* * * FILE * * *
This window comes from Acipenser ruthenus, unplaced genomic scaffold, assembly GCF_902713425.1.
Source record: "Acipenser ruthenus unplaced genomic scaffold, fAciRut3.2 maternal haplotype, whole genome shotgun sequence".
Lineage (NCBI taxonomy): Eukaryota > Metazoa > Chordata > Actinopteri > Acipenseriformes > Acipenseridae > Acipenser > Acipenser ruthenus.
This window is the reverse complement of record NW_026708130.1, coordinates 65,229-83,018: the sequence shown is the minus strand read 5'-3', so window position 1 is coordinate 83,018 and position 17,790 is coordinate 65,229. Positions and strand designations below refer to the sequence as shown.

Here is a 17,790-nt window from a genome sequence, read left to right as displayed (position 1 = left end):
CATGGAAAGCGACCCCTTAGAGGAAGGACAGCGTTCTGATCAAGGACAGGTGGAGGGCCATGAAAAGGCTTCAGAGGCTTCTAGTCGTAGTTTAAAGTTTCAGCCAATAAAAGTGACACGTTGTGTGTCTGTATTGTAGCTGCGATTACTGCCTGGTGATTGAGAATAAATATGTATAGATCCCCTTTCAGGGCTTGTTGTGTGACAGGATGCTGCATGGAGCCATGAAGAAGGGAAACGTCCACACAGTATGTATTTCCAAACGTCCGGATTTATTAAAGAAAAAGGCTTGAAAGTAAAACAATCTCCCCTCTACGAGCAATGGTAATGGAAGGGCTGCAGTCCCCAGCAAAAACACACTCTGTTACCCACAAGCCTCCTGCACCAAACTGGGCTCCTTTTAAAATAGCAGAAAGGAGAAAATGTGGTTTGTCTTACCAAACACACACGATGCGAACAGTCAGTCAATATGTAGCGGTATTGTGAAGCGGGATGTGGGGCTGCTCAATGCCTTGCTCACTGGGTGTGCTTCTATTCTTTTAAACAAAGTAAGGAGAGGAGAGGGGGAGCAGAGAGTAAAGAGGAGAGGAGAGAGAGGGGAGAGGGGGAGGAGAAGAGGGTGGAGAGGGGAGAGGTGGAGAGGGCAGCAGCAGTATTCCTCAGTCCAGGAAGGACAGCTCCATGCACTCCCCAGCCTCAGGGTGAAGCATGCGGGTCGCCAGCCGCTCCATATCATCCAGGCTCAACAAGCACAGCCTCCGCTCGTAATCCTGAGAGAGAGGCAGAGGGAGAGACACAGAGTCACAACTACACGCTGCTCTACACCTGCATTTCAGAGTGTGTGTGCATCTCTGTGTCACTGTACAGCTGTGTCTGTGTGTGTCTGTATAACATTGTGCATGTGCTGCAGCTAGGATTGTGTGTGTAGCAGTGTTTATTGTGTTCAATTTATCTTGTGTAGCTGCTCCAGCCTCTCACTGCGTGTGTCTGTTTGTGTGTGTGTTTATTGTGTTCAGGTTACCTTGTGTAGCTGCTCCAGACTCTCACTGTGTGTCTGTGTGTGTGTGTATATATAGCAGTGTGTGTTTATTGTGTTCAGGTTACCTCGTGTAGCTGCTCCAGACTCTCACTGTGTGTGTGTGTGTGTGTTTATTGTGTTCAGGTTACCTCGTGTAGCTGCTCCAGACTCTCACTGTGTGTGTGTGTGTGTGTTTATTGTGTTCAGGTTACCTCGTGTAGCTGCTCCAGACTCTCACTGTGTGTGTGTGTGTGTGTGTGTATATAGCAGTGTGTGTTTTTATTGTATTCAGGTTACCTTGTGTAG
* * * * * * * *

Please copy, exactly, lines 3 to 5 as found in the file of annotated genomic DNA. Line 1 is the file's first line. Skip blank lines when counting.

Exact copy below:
Lineage (NCBI taxonomy): Eukaryota > Metazoa > Chordata > Actinopteri > Acipenseriformes > Acipenseridae > Acipenser > Acipenser ruthenus.
This window is the reverse complement of record NW_026708130.1, coordinates 65,229-83,018: the sequence shown is the minus strand read 5'-3', so window position 1 is coordinate 83,018 and position 17,790 is coordinate 65,229. Positions and strand designations below refer to the sequence as shown.

Here is a 17,790-nt window from a genome sequence, read left to right as displayed (position 1 = left end):